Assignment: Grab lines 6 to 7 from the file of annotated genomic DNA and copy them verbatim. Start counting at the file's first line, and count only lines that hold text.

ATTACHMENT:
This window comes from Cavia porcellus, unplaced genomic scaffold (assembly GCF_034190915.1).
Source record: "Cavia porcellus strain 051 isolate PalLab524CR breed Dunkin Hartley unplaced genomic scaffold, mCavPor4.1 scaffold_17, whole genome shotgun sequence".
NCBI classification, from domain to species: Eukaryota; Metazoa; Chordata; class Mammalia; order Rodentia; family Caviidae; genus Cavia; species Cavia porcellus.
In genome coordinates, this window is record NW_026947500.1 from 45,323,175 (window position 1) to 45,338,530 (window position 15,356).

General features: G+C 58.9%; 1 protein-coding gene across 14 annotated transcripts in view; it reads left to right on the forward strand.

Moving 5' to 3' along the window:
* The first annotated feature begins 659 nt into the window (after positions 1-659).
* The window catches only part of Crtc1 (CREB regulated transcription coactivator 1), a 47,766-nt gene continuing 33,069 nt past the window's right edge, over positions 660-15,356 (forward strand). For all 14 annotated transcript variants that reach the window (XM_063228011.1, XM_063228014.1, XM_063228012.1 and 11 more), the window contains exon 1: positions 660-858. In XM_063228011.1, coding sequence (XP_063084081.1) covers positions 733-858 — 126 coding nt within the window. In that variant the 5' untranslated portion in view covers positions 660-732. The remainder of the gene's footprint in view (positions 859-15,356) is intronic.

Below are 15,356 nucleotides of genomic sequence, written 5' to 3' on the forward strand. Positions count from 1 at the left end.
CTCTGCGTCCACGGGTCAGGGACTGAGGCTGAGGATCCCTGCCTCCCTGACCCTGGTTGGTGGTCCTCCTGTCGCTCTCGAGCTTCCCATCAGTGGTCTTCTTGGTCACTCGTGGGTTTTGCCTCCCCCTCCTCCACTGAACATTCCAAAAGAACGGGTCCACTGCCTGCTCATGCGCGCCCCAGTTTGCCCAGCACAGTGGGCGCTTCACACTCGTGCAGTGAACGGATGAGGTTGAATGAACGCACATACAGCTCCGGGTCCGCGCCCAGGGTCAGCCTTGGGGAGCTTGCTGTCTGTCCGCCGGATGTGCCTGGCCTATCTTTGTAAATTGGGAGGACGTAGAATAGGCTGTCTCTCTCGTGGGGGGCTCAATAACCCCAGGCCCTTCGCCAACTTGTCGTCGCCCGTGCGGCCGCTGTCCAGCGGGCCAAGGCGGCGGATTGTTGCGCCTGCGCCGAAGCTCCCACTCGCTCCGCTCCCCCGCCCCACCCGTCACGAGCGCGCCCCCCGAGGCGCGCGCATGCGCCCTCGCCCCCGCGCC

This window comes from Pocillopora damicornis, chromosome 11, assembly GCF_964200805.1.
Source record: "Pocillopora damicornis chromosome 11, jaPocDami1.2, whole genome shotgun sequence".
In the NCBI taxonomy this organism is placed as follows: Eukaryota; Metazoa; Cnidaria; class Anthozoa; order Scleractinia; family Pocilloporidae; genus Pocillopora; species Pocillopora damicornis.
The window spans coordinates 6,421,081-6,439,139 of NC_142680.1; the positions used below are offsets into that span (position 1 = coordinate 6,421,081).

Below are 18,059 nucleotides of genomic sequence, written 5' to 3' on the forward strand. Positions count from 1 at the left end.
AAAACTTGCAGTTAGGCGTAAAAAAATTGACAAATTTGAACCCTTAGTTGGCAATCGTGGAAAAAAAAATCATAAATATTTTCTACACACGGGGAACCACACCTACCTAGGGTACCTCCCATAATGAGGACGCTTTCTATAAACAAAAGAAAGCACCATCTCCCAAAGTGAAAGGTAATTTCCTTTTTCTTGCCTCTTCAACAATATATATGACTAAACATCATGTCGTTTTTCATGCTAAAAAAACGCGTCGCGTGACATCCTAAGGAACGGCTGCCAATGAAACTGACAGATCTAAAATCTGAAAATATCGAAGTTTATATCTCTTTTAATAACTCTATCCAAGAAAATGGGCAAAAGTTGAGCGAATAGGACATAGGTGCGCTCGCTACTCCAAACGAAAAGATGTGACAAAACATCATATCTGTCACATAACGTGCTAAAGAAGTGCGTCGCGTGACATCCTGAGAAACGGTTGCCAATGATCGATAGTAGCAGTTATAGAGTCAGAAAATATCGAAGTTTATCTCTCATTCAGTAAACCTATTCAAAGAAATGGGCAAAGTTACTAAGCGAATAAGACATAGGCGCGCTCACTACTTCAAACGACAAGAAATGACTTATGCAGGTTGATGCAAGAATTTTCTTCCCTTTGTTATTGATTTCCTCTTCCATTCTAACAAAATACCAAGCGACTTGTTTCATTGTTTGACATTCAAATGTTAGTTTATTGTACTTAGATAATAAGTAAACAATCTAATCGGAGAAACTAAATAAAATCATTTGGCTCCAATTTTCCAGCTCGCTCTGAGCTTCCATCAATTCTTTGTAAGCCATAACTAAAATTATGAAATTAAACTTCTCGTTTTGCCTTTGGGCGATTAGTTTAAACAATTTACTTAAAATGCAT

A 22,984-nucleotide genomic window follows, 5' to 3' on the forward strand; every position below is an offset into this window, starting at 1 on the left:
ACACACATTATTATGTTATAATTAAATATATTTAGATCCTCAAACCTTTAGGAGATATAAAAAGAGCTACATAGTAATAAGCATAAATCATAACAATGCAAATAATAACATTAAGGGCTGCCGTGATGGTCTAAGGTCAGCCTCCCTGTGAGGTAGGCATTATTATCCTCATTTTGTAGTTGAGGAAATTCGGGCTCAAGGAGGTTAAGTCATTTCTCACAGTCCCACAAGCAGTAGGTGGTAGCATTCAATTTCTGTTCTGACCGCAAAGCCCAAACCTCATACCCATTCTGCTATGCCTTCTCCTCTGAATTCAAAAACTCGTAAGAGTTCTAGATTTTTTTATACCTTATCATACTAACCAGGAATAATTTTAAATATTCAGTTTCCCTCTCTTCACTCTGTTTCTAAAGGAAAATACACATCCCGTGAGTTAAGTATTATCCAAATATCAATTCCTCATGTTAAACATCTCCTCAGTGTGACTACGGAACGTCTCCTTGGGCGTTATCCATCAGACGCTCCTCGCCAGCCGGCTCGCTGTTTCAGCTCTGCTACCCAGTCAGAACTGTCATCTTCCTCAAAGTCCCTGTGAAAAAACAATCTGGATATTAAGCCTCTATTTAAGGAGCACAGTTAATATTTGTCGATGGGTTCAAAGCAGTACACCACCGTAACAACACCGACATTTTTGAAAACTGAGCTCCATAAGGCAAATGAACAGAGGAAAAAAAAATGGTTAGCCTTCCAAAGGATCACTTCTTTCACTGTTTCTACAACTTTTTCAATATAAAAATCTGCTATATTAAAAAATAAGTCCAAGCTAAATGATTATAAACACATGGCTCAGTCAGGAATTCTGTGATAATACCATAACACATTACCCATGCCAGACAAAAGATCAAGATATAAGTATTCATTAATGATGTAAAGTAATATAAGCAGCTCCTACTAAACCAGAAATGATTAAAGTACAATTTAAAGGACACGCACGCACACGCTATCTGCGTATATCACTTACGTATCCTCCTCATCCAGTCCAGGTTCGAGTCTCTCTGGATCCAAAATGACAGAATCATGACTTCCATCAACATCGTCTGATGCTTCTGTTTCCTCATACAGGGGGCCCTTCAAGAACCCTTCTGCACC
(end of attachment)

Moving 5' to 3' along the window:
* The first annotated feature begins 659 nt into the window (after positions 1-659).